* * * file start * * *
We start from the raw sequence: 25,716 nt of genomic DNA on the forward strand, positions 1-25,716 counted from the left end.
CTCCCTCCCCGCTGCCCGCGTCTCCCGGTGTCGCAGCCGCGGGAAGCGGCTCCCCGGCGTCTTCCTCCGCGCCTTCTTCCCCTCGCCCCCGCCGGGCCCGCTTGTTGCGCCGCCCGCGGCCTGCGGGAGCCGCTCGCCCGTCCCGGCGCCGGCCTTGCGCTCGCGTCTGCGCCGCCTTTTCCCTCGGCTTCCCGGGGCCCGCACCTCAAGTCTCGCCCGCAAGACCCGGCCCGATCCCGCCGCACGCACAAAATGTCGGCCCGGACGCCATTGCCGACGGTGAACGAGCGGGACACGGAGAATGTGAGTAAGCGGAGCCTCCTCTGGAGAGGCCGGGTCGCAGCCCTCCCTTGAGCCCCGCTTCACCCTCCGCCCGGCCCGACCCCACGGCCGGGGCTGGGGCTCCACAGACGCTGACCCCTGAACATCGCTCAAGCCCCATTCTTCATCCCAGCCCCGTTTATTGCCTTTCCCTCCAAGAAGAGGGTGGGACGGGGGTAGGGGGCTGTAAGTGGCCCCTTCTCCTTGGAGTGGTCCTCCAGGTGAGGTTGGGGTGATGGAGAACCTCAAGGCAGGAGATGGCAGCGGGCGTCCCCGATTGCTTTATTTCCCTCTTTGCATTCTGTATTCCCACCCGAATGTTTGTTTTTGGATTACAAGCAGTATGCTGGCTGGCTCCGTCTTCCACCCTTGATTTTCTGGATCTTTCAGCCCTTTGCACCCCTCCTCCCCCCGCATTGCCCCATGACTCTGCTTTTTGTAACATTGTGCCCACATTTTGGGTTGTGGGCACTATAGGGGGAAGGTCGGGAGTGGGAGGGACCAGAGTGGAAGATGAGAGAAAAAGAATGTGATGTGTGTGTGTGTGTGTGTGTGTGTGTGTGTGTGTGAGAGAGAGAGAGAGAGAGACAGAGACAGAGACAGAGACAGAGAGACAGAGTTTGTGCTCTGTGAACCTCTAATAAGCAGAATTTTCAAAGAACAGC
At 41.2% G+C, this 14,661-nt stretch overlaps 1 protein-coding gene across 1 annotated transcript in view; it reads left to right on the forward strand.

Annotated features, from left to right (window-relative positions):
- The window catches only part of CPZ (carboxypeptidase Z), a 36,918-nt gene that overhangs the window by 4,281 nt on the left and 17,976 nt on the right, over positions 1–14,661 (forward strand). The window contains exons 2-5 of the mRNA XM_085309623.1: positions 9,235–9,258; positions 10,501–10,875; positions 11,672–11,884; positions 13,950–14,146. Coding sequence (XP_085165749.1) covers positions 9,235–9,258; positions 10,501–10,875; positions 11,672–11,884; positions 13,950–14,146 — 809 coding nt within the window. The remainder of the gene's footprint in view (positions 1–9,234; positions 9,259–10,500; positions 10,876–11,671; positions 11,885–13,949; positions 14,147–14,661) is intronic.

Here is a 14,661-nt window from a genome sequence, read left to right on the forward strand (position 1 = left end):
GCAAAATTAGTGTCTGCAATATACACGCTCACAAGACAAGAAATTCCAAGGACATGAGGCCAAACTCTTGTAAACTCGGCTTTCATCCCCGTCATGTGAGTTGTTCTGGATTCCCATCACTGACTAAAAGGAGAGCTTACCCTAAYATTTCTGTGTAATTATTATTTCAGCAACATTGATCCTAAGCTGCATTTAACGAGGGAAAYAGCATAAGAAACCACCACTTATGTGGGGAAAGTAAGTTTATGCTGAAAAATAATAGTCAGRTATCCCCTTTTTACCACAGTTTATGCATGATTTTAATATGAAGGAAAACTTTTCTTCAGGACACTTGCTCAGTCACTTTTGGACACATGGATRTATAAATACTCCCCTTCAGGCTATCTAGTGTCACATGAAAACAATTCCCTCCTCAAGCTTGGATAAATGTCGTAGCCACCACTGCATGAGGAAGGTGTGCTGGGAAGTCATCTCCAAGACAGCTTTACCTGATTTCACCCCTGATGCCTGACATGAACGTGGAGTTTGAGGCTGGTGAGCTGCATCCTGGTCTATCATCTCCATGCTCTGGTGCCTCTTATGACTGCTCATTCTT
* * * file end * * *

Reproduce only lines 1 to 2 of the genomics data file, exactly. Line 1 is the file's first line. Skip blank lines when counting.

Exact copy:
We start from the raw sequence: 25,716 nt of genomic DNA on the forward strand, positions 1-25,716 counted from the left end.
CTCCCTCCCCGCTGCCCGCGTCTCCCGGTGTCGCAGCCGCGGGAAGCGGCTCCCCGGCGTCTTCCTCCGCGCCTTCTTCCCCTCGCCCCCGCCGGGCCCGCTTGTTGCGCCGCCCGCGGCCTGCGGGAGCCGCTCGCCCGTCCCGGCGCCGGCCTTGCGCTCGCGTCTGCGCCGCCTTTTCCCTCGGCTTCCCGGGGCCCGCACCTCAAGTCTCGCCCGCAAGACCCGGCCCGATCCCGCCGCACGCACAAAATGTCGGCCCGGACGCCATTGCCGACGGTGAACGAGCGGGACACGGAGAATGTGAGTAAGCGGAGCCTCCTCTGGAGAGGCCGGGTCGCAGCCCTCCCTTGAGCCCCGCTTCACCCTCCGCCCGGCCCGACCCCACGGCCGGGGCTGGGGCTCCACAGACGCTGACCCCTGAACATCGCTCAAGCCCCATTCTTCATCCCAGCCCCGTTTATTGCCTTTCCCTCCAAGAAGAGGGTGGGACGGGGGTAGGGGGCTGTAAGTGGCCCCTTCTCCTTGGAGTGGTCCTCCAGGTGAGGTTGGGGTGATGGAGAACCTCAAGGCAGGAGATGGCAGCGGGCGTCCCCGATTGCTTTATTTCCCTCTTTGCATTCTGTATTCCCACCCGAATGTTTGTTTTTGGATTACAAGCAGTATGCTGGCTGGCTCCGTCTTCCACCCTTGATTTTCTGGATCTTTCAGCCCTTTGCACCCCTCCTCCCCCCGCATTGCCCCATGACTCTGCTTTTTGTAACATTGTGCCCACATTTTGGGTTGTGGGCACTATAGGGGGAAGGTCGGGAGTGGGAGGGACCAGAGTGGAAGATGAGAGAAAAAGAATGTGATGTGTGTGTGTGTGTGTGTGTGTGTGTGTGTGTGTGAGAGAGAGAGAGAGAGAGACAGAGACAGAGACAGAGACAGAGAGACAGAGTTTGTGCTCTGTGAACCTCTAATAAGCAGAATTTTCAAAGAACAGC